1. Wangari Maathai<p>In 2004, Professor Maathai made history as the <a href="https://www.nobelpeaceprize.org/Prize-winners/Prizewinner-documentation/Wangari-Maathai" target="_blank" rel="noopener noreferrer">first African woman to be awarded the Nobel Peace Prize</a> for her dedication to sustainable development, democracy and peace. She started the <a href="http://www.greenbeltmovement.org/" target="_blank" rel="noopener noreferrer">Green Belt Movement</a>, a community-based tree planting initiative that aims to reduce poverty and encourage conservation, in 1977. More than 51 million trees have been planted helping build climate resilience and empower communities, especially women and girls. Her environmental work is celebrated every year on <a href="http://www.greenbeltmovement.org/node/955" target="_blank" rel="noopener noreferrer">Wangari Maathai Day on 3 March</a>.</p>
2. Robert Bullard<p>Known as the 'father of environmental justice,' Dr Bullard has <a href="https://www.unep.org/championsofearth/laureates/2020/robert-bullard" target="_blank">campaigned against harmful waste</a> being dumped in predominantly Black neighborhoods in the southern states of the U.S. since the 1970s. His first book, Dumping in Dixie, highlighted the link between systemic racism and environmental oppression, showing how the descendants of slaves were exposed to higher-than-average levels of pollutants. In 1994, his work led to the signing of the <a href="https://www.nrdc.org/experts/albert-huang/20th-anniversary-president-clintons-executive-order-12898-environmental-justice" target="_blank">Executive Order on Environmental Justice</a>, which the <a href="https://www.whitehouse.gov/briefing-room/presidential-actions/2021/01/27/executive-order-on-tackling-the-climate-crisis-at-home-and-abroad/" target="_blank">Biden administration is building on</a>.<br></p>
<span style="display:block;position:relative;padding-top:56.25%;" class="rm-shortcode" data-rm-shortcode-id="7983f54726debdd824f97f9ad3bdbb87"><iframe lazy-loadable="true" src="https://www.youtube.com/embed/T_VjSGk8s18?rel=0" width="100%" height="auto" frameborder="0" scrolling="no" style="position:absolute;top:0;left:0;width:100%;height:100%;"></iframe></span>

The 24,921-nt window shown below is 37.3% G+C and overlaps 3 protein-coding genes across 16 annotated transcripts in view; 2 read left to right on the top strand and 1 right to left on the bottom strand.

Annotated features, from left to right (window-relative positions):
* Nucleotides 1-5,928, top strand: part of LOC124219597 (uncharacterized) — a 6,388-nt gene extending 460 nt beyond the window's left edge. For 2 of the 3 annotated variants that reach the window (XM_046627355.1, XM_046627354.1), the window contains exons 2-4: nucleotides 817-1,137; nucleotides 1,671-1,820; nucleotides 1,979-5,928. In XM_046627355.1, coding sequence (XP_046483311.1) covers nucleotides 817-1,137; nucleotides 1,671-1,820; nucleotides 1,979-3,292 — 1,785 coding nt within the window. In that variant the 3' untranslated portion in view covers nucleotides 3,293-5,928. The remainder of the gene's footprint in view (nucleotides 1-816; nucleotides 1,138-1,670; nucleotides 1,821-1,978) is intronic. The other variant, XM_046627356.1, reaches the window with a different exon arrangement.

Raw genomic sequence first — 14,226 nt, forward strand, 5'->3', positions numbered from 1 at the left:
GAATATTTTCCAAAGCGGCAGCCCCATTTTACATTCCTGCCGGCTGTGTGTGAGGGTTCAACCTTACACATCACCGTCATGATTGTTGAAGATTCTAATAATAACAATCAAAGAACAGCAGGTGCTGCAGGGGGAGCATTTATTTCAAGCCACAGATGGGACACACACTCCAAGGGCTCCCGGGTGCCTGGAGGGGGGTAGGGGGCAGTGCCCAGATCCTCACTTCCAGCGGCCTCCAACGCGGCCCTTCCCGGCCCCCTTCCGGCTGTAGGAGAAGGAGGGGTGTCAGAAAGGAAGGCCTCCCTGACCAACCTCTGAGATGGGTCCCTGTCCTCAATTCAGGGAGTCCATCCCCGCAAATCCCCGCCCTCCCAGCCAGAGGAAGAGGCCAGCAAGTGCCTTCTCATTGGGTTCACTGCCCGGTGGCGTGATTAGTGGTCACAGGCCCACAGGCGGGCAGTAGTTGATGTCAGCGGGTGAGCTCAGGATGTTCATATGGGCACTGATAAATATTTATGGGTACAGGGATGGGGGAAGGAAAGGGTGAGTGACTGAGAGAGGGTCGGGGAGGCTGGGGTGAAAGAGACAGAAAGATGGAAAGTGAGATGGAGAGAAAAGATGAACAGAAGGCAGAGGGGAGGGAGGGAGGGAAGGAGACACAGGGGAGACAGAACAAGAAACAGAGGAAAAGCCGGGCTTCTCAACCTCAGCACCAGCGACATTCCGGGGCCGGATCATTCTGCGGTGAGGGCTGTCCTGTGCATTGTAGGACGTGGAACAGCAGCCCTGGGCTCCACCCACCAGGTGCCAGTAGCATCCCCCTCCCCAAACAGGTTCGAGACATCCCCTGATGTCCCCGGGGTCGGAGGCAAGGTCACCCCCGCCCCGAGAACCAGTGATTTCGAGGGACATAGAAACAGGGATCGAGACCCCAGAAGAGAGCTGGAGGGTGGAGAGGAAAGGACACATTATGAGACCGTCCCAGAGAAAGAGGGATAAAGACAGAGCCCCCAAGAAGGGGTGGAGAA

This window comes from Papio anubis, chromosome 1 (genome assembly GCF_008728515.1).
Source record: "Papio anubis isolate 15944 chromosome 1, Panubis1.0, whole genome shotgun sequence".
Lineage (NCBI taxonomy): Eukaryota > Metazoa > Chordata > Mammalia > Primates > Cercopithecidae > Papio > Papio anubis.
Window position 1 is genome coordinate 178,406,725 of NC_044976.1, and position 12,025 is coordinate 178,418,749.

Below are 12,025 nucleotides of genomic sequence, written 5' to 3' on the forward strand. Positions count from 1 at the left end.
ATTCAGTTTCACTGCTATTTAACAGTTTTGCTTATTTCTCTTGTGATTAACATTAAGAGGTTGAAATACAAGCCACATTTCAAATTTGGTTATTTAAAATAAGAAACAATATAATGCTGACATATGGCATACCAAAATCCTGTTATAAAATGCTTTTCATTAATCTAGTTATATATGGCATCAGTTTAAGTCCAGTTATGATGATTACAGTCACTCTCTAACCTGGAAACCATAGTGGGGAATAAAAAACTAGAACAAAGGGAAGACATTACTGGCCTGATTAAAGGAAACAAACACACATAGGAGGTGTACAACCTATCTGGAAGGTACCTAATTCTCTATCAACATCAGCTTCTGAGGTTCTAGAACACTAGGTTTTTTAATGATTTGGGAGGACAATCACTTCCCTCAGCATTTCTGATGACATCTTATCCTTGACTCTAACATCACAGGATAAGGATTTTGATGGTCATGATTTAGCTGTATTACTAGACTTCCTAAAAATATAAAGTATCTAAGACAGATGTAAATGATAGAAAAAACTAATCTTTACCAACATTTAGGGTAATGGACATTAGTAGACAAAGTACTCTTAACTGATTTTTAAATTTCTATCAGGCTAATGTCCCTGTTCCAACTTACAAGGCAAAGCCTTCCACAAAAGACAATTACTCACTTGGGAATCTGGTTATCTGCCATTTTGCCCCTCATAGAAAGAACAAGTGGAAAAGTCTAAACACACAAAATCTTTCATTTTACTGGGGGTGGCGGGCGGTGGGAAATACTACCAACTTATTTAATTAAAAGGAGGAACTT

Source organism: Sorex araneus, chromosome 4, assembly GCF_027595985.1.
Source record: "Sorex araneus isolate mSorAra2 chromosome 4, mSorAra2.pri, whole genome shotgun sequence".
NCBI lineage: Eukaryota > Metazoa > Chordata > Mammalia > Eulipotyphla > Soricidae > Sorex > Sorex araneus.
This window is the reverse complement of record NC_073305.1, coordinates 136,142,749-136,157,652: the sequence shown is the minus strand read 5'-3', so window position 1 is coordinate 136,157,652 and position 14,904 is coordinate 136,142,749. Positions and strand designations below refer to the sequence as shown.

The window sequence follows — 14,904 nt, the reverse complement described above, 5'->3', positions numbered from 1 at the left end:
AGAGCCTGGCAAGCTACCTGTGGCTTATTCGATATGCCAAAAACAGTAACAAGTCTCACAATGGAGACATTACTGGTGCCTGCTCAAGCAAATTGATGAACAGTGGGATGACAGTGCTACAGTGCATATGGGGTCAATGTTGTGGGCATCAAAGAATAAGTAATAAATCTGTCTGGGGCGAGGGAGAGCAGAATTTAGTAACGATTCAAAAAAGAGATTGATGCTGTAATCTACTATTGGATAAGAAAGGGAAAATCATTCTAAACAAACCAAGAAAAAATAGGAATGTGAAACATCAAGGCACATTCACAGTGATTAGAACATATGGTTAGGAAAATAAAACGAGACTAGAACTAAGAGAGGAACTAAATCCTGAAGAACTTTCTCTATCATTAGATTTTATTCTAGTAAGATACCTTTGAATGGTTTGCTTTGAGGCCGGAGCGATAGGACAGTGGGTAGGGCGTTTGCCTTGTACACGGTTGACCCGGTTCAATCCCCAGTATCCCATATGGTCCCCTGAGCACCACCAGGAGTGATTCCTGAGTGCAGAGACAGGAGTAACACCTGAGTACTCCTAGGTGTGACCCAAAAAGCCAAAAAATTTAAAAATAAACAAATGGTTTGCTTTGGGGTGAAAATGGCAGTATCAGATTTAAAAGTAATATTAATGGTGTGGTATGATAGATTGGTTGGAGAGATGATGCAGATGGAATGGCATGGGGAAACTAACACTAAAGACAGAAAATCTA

Pollution has a race problem. Elizabethwarren.com
3. John Francis<p>Helping the clean-up operation after an oil spill in San Francisco Bay in January 1971 inspired Francis to <a href="https://planetwalk.org/about-john/" target="_blank" rel="noopener noreferrer">stop taking motorized transport</a>. Instead, for 22 years, he walked everywhere. He also took a vow of silence that lasted 17 years, so he could listen to others. He has walked the width of the U.S. and sailed and walked through South America, earning the nickname "Planetwalker," and raising awareness of how interconnected people are with the environment.</p>
<span style="display:block;position:relative;padding-top:56.25%;" class="rm-shortcode" data-rm-shortcode-id="09b968e0e9964e31406954dcea45981d"><iframe lazy-loadable="true" src="https://www.youtube.com/embed/vgQjL23_FoU?rel=0" width="100%" height="auto" frameborder="0" scrolling="no" style="position:absolute;top:0;left:0;width:100%;height:100%;"></iframe></span>
4. Dr. Warren Washington<p>A meteorology and climate pioneer, Dr. Washington was one of the first people to develop atmospheric computer models in the 1960s, which have helped scientists understand climate change. These models now also incorporate the oceans and sea ice, surface water and vegetation. In 2007, the <a href="https://www.cgd.ucar.edu/pcm/" target="_blank" rel="noopener noreferrer">Parallel Climate Model (PCM)</a> and <a href="https://www.cesm.ucar.edu/" target="_blank" rel="noopener noreferrer">Community Earth System Model (CESM)</a>, earned Dr. Washington and his colleagues the <a href="https://www.nobelprize.org/prizes/peace/2007/summary/" target="_blank" rel="noopener noreferrer">Nobel Peace Prize</a>, as part of the <a href="https://www.ipcc.ch/" target="_blank" rel="noopener noreferrer">Intergovernmental Panel on Climate Change</a>.</p>
<span style="display:block;position:relative;padding-top:56.25%;" class="rm-shortcode" data-rm-shortcode-id="09fbf6dc37f275f438a0d53ec0fe1874"><iframe lazy-loadable="true" src="https://www.youtube.com/embed/bvJ4jTy2mTk?rel=0" width="100%" height="auto" frameborder="0" scrolling="no" style="position:absolute;top:0;left:0;width:100%;height:100%;"></iframe></span>
5. Angelou Ezeilo<p>Huge trees and hikes to pick berries during her childhood in upstate New York inspired Ezeilo to become an environmentalist and set up the <a href="https://gyfoundation.org/staff/Angelou-Ezeilo" target="_blank" rel="noopener noreferrer">Greening Youth Foundation</a>, to educate future generations about the importance of preservation. Through its schools program and Youth Conservation Corps, the social enterprise provides access to nature to disadvantaged children and young people in the U.S. and West Africa. In 2019, Ezeilo published her book <em>Engage, Connect, Protect: Empowering Diverse Youth as Environmental Leaders</em>, co-written by her Pulitzer Prize-winning brother Nick Chiles.</p>
<span style="display:block;position:relative;padding-top:56.25%;" class="rm-shortcode" data-rm-shortcode-id="ce4547d4e5c0b9ad2927f19fd75bf4ab"><iframe lazy-loadable="true" src="https://www.youtube.com/embed/YojKMfUvJMs?rel=0" width="100%" height="auto" frameborder="0" scrolling="no" style="position:absolute;top:0;left:0;width:100%;height:100%;"></iframe></span>
- Youth Climate Activists Want a Role in Biden's White House ... ›
- As Protests Rage, Climate Activists Embrace Racial Justice ... ›
- The Power of Inclusive, Intergenerational Climate Activism - EcoWatch ›